Choosing whether to disclose that you are autistic is an individual decision. But what happens when an individual tells others they are autistic? Under what circumstances do they disclose their autism? And how can this information help others decide about their own autism disclosure? These key questions were the focus of two studies by Aspect Research Centre for Autism Practice.
Feeling excluded and misunderstood has implications for both physical and mental health. Personal interactions are part of the story, but the way we design policies, places and services also add to exclusion.
There is a lot of research on disclosure for Autistic individuals; however, the information is not easy to understand or use when making personal decisions about whether or not to disclose.
Study one – disclosing
Most participants participating in an online survey told at least one other person they are autistic. About one third told most of their regular contacts. Only 2% didn’t tell anyone. Half the participants preferred to tell people face to face. Delving deeper into the responses, a lot depended on who they told.
Telling healthcare workers, family and friends generally received a positive response. However, telling co-workers had a higher negative impact. If the individual feels that being autistic is part of their identity, they are more likely to tell others.
Study two – experiences
In study two, participants used a smart phone app to record disclosure opportunities over a 2 month period. Telling others in a conversation was the preferred way to disclose. The experiences of disclosing in different settings was generally positive overall. Surprisingly, disclosing at home had the lowest positive score while the community had a high score.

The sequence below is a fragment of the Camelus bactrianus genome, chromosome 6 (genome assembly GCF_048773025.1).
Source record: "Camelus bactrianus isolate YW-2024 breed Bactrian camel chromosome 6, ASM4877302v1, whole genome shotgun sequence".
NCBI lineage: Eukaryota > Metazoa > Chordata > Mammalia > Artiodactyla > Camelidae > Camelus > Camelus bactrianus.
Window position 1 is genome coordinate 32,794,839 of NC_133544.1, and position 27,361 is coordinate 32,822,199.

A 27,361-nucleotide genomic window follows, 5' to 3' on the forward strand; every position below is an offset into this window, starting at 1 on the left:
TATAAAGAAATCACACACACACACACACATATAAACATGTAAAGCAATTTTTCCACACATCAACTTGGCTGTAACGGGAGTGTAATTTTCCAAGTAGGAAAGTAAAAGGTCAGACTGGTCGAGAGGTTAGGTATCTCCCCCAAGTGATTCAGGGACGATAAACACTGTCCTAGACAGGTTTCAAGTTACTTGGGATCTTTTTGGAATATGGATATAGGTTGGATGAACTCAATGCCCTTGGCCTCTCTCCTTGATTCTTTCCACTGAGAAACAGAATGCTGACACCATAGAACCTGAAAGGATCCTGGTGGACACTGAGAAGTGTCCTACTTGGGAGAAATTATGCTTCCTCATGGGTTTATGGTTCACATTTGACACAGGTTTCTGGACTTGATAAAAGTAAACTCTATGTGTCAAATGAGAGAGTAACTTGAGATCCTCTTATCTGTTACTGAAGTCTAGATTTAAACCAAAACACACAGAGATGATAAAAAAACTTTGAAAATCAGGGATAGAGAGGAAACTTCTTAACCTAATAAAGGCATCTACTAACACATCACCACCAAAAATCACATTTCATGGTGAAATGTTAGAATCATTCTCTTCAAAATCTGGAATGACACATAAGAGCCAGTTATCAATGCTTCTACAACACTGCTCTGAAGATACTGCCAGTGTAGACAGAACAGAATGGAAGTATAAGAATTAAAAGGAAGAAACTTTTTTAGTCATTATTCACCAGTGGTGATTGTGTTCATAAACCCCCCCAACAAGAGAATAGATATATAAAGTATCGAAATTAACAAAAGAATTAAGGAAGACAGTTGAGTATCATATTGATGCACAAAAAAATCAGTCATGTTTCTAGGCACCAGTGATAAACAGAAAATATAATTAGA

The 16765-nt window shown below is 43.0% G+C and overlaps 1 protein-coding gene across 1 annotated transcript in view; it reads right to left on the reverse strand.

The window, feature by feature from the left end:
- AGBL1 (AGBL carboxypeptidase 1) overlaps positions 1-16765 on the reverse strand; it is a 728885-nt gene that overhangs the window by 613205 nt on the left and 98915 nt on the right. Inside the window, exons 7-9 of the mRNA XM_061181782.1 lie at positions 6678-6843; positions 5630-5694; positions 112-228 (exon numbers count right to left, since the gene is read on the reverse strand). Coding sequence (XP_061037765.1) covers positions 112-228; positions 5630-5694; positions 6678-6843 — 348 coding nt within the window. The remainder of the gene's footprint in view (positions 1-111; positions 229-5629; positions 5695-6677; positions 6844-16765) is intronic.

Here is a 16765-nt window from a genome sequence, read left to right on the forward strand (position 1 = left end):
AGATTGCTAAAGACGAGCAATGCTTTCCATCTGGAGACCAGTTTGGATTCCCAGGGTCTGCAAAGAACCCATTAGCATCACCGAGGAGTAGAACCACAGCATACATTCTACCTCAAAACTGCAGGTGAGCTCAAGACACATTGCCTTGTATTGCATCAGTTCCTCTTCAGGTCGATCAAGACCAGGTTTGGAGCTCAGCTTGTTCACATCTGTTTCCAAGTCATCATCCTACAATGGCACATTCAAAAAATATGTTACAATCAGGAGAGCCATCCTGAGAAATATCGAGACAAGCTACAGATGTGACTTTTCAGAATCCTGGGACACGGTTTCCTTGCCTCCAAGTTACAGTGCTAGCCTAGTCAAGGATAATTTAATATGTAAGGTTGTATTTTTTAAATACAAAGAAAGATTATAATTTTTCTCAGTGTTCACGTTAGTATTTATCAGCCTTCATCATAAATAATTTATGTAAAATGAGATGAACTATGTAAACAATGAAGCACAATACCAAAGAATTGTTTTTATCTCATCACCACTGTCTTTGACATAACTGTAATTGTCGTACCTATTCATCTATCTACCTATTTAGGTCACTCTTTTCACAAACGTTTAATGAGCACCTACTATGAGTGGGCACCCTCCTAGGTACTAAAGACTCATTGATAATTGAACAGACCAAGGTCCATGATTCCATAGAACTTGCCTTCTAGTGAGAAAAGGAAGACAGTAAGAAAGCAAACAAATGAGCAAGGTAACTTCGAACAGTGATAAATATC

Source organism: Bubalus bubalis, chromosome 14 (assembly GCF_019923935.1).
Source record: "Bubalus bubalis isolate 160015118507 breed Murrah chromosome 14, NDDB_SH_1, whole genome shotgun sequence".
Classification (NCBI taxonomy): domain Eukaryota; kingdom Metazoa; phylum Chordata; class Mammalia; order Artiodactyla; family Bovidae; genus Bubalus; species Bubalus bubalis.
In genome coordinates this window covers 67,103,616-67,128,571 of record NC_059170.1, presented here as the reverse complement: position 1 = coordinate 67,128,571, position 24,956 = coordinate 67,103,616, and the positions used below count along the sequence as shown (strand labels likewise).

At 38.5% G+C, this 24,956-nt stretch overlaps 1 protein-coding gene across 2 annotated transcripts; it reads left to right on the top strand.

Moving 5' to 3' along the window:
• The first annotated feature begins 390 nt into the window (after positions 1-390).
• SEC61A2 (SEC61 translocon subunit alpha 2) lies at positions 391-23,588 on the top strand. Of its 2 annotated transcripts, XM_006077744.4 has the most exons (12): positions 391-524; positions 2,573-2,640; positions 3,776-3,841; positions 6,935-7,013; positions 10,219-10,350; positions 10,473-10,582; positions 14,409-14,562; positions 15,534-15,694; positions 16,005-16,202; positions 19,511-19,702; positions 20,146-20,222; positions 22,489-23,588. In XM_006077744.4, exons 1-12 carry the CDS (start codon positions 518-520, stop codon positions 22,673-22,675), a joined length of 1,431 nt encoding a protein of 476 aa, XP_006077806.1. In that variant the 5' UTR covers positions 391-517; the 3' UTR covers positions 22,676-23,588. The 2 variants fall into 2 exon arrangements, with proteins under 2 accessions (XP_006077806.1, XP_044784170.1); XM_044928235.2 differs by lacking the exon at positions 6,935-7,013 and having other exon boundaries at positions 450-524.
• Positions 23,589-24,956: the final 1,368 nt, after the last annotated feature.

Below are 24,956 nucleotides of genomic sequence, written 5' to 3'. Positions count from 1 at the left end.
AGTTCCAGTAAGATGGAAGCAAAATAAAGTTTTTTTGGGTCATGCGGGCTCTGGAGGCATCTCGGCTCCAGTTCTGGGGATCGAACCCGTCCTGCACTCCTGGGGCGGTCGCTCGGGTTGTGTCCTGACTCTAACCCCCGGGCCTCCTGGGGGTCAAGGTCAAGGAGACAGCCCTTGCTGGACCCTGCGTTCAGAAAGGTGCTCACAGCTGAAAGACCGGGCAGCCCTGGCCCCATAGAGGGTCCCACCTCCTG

The researchers found that disclosure led to a wide range of reactions and the decision to disclose was influenced by the context. However, participants learned from telling others, and developing skills in disclosing was important.
The findings from these studies were used to inform a set of guides for autistic people and non autistic people. The Autism Spectrum Australia website has separate downloadable guides:
- Disclosure opportunities resource guide for autistic people
- Disclosure opportunities resource guide in Easy English
- Supporting autistic people who may want to disclose guide for non autistic people
The full report
The full report, I am Autistic: Disclosure experiences of Autistic adults, summarises the two studies with more detail than the guides. Two quotes from the report illustrate the importance of identity:
”I didn’t feel I had my own identity until I was diagnosed. I also never felt part of any community until I was diagnosed.”
“Finally knowing where I fit in life and being able to embrace that and then tell other people about my autism – it all is connected and leads to a greater me.”